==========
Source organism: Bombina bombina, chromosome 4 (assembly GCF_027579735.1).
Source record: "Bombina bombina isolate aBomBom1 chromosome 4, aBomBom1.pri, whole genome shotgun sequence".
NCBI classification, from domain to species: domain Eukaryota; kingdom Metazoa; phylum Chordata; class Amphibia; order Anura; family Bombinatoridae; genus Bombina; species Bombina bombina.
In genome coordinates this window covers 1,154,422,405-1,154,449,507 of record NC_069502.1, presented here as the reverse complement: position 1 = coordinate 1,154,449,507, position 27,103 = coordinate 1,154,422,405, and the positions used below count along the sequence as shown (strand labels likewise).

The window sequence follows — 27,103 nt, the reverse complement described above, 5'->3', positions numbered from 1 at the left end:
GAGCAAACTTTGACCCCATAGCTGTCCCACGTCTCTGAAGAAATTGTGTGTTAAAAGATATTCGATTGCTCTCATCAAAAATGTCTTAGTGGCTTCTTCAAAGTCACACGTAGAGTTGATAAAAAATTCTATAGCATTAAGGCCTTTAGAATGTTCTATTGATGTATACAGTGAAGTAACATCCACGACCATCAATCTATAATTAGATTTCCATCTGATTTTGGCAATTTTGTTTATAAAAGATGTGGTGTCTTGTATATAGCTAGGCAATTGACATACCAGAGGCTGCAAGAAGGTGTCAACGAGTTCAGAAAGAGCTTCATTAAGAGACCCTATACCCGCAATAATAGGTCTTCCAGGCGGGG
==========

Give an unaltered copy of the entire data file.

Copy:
Source organism: Bombina bombina, chromosome 4 (assembly GCF_027579735.1).
Source record: "Bombina bombina isolate aBomBom1 chromosome 4, aBomBom1.pri, whole genome shotgun sequence".
NCBI classification, from domain to species: domain Eukaryota; kingdom Metazoa; phylum Chordata; class Amphibia; order Anura; family Bombinatoridae; genus Bombina; species Bombina bombina.
In genome coordinates this window covers 1,154,422,405-1,154,449,507 of record NC_069502.1, presented here as the reverse complement: position 1 = coordinate 1,154,449,507, position 27,103 = coordinate 1,154,422,405, and the positions used below count along the sequence as shown (strand labels likewise).

The window sequence follows — 27,103 nt, the reverse complement described above, 5'->3', positions numbered from 1 at the left end:
GAGCAAACTTTGACCCCATAGCTGTCCCACGTCTCTGAAGAAATTGTGTGTTAAAAGATATTCGATTGCTCTCATCAAAAATGTCTTAGTGGCTTCTTCAAAGTCACACGTAGAGTTGATAAAAAATTCTATAGCATTAAGGCCTTTAGAATGTTCTATTGATGTATACAGTGAAGTAACATCCACGACCATCAATCTATAATTAGATTTCCATCTGATTTTGGCAATTTTGTTTATAAAAGATGTGGTGTCTTGTATATAGCTAGGCAATTGACATACCAGAGGCTGCAAGAAGGTGTCAACGAGTTCAGAAAGAGCTTCATTAAGAGACCCTATACCCGCAATAATAGGTCTTCCAGGCGGGG